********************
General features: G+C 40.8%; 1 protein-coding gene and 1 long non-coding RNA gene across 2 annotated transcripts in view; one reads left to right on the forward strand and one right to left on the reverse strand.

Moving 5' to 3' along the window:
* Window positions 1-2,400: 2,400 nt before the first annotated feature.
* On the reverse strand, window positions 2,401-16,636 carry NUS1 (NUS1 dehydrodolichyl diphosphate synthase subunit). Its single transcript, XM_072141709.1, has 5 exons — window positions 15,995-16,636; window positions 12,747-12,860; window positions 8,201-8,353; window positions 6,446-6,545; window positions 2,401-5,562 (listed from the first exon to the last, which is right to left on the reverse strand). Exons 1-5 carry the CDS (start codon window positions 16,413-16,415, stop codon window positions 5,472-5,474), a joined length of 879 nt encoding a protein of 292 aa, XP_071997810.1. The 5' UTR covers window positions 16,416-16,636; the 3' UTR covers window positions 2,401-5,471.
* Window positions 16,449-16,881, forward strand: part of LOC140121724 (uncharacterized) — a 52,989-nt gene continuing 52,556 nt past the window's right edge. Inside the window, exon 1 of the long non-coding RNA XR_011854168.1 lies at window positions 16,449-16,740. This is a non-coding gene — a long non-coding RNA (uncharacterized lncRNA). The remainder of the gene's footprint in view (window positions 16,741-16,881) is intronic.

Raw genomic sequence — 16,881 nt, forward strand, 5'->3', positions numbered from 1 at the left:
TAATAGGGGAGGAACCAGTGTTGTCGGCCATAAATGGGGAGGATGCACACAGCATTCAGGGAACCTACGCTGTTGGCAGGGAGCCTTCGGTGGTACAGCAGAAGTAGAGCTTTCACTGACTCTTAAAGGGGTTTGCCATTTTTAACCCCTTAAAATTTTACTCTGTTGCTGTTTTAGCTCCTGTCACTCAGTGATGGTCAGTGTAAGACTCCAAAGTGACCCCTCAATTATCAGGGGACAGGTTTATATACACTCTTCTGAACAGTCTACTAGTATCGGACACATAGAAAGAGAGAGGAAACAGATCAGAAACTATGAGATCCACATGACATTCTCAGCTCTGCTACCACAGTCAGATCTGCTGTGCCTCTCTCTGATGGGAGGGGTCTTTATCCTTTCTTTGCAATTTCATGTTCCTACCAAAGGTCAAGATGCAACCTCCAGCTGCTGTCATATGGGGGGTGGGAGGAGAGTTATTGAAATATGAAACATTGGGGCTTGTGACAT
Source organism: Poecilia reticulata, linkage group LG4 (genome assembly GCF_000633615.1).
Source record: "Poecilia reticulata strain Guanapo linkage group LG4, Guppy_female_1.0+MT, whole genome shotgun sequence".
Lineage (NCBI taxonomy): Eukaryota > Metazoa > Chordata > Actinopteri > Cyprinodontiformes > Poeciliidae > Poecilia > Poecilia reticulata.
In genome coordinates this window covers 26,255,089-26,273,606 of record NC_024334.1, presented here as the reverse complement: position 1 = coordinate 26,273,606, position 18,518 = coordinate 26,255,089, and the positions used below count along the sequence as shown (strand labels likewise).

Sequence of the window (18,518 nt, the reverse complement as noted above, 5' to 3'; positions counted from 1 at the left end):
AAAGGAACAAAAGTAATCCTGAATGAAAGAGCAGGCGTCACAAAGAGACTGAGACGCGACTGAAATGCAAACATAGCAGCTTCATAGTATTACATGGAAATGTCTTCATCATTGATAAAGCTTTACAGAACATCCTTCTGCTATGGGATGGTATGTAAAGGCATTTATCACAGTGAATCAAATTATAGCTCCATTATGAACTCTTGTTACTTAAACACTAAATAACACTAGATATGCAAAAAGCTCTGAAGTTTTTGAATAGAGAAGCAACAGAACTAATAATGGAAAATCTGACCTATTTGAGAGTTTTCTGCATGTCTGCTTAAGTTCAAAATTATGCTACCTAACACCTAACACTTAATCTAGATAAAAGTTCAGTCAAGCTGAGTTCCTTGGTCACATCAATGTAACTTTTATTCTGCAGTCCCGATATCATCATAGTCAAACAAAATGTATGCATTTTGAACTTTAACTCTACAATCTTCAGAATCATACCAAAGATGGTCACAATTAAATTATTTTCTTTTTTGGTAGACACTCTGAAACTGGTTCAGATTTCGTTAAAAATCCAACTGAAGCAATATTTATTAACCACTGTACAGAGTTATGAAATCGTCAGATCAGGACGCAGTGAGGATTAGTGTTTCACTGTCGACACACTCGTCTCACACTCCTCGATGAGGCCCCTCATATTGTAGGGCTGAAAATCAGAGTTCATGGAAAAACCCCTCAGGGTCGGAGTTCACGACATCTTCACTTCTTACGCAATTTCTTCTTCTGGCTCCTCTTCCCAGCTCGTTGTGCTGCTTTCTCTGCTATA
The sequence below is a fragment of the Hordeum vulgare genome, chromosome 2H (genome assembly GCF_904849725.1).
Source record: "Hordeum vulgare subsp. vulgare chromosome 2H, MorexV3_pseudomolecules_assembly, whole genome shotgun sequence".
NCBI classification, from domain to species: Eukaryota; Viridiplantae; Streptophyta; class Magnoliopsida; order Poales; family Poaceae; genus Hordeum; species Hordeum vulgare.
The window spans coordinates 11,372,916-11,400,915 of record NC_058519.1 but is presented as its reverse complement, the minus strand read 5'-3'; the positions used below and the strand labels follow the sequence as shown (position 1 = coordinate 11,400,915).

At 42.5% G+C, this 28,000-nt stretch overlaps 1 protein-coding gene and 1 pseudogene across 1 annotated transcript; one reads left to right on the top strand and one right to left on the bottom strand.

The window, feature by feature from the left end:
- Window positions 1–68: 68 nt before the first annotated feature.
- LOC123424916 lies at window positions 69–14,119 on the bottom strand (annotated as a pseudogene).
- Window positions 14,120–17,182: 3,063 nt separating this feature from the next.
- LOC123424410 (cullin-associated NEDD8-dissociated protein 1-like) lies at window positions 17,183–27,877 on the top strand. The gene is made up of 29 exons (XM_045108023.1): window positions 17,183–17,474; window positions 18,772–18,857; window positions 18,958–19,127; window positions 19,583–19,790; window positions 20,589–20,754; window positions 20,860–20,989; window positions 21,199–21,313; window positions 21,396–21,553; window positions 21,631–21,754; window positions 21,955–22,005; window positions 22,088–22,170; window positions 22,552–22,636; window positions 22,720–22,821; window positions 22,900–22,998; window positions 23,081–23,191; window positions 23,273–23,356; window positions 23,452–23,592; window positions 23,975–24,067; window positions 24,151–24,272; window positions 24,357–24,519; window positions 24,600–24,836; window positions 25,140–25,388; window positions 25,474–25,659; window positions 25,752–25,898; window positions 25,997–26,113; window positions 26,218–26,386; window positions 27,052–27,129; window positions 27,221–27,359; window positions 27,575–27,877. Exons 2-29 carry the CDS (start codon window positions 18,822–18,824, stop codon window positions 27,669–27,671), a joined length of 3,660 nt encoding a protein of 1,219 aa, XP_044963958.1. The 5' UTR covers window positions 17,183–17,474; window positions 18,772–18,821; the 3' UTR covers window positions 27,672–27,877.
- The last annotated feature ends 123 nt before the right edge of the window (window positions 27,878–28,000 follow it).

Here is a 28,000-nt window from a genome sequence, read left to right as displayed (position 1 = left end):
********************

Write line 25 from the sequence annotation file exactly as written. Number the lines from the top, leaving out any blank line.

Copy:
Here is a 28,000-nt window from a genome sequence, read left to right as displayed (position 1 = left end):